Somerset House, London, is hosting an exhibition of Mary Sibande’s work – I Came Apart at the Seams – until 5th January 2020. One of South Africa’s most prominent contemporary artists, Sibande explores blackness, femininity, injustice and the modern history of South Africa. This is her first solo exhibition in the UK.
Putting herself as a muse and a storyteller at once, Sibande takes us on a transitional journey of a South African woman during Apartheid through her alter-ego “Sophie”, a persona that continues to grow. Taking form as a series of colourful human-scale sculptures modelled on Sibande herself, Sophie transgresses from her humble beginnings as a domestic housemaid into myriad empowered characters, transcending racial bias and marginalisation.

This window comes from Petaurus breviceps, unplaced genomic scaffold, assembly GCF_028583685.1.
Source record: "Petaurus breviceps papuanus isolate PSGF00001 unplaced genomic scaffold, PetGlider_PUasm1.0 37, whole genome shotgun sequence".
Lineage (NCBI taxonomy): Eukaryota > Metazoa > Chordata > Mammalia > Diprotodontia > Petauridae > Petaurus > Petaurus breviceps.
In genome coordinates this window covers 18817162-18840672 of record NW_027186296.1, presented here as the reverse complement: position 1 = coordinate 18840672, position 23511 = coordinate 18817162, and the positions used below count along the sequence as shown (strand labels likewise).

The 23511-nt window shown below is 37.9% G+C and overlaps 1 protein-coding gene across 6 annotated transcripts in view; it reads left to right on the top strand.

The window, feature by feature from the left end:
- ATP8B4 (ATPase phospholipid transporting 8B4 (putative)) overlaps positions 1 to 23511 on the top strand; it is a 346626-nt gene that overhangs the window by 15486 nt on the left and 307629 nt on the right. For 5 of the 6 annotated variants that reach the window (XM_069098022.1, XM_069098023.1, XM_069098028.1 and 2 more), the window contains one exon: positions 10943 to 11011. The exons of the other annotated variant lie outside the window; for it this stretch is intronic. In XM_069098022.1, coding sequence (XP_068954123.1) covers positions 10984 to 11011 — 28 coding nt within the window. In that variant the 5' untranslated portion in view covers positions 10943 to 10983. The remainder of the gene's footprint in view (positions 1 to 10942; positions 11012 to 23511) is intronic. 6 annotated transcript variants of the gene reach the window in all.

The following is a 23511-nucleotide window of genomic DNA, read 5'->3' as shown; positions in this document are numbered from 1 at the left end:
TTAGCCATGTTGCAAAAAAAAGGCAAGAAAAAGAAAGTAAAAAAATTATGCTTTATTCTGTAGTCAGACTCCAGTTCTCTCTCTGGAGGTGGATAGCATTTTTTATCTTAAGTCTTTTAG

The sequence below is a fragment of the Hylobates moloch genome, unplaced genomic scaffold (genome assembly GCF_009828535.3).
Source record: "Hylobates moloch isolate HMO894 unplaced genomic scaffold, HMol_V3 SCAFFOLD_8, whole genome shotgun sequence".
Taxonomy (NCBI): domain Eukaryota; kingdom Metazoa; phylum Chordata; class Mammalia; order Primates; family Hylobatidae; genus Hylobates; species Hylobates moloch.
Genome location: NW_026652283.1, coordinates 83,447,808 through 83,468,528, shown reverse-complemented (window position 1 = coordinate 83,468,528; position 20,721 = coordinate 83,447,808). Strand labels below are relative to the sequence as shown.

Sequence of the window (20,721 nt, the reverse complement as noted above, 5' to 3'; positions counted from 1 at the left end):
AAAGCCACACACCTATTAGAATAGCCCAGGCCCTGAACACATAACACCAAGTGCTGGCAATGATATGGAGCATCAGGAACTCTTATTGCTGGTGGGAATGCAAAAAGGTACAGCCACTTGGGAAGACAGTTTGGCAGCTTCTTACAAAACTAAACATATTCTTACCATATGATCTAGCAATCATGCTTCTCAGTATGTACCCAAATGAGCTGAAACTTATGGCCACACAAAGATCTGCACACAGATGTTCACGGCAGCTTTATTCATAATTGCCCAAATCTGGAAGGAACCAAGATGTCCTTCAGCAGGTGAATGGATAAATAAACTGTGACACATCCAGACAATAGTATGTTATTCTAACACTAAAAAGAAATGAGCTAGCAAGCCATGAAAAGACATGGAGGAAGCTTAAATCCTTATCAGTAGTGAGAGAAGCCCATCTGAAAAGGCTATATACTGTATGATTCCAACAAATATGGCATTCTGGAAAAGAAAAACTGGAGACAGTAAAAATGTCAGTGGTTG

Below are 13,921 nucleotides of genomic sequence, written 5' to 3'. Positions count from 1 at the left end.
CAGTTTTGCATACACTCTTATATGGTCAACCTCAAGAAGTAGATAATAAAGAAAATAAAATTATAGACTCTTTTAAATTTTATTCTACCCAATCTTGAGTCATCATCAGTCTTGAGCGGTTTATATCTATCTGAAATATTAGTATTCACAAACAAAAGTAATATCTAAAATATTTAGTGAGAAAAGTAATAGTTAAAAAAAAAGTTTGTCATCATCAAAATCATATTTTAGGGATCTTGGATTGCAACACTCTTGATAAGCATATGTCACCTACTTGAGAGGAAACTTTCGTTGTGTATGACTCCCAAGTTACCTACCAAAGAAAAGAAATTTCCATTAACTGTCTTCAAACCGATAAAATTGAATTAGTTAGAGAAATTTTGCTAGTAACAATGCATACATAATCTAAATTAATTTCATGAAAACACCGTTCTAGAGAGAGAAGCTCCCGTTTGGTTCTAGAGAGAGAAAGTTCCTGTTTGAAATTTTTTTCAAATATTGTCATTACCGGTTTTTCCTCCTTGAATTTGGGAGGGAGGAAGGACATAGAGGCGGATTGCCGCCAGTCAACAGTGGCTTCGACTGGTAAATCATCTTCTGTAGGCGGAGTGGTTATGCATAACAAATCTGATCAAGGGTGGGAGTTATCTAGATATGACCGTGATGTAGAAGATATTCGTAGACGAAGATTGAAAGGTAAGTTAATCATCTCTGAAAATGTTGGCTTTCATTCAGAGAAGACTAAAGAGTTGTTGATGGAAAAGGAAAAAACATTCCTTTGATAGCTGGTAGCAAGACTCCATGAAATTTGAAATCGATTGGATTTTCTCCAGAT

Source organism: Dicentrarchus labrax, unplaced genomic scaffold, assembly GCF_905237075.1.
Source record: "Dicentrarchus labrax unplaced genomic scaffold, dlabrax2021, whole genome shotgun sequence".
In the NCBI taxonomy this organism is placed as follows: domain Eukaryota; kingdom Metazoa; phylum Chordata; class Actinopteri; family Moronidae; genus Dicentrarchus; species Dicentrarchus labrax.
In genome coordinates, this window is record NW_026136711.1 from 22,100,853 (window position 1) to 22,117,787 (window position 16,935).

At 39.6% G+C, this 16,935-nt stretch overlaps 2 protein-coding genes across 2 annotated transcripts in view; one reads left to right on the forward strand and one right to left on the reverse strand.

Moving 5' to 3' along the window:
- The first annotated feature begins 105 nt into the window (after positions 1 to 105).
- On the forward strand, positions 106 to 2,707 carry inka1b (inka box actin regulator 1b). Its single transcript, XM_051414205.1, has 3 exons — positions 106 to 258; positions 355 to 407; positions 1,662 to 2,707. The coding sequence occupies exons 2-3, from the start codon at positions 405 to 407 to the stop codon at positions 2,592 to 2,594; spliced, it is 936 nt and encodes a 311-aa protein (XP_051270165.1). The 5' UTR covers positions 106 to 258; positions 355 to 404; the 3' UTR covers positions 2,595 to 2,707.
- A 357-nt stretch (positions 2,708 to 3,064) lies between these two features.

The sculptures are cast mannequins frozen in a moment of metamorphosis, a moment of action, covered in handmade costumes created and conceptualised by Sibande herself. The use of different materials, mediums, colours and metaphors in her work engage us to seek deeper meanings. Her work is not only an awareness of an important time in history but also an empowering narrative of her own self and identity.
Through the work, Sibande speaks about own mother and grandmother who were a part of the struggle and explores a time when women of her community did not have any other option but to be a maid and serve to higher claimed classes. It is a culturally and politically provocative mix of artwork, which while dark and serious, remains easy to engage with.
Somerset House made a short film of a conversation between the artist and a group of British women, who work with textiles and fabrics:
For more information visit www.somersethouse.org.uk
Guest blog post by Niyati Hirani.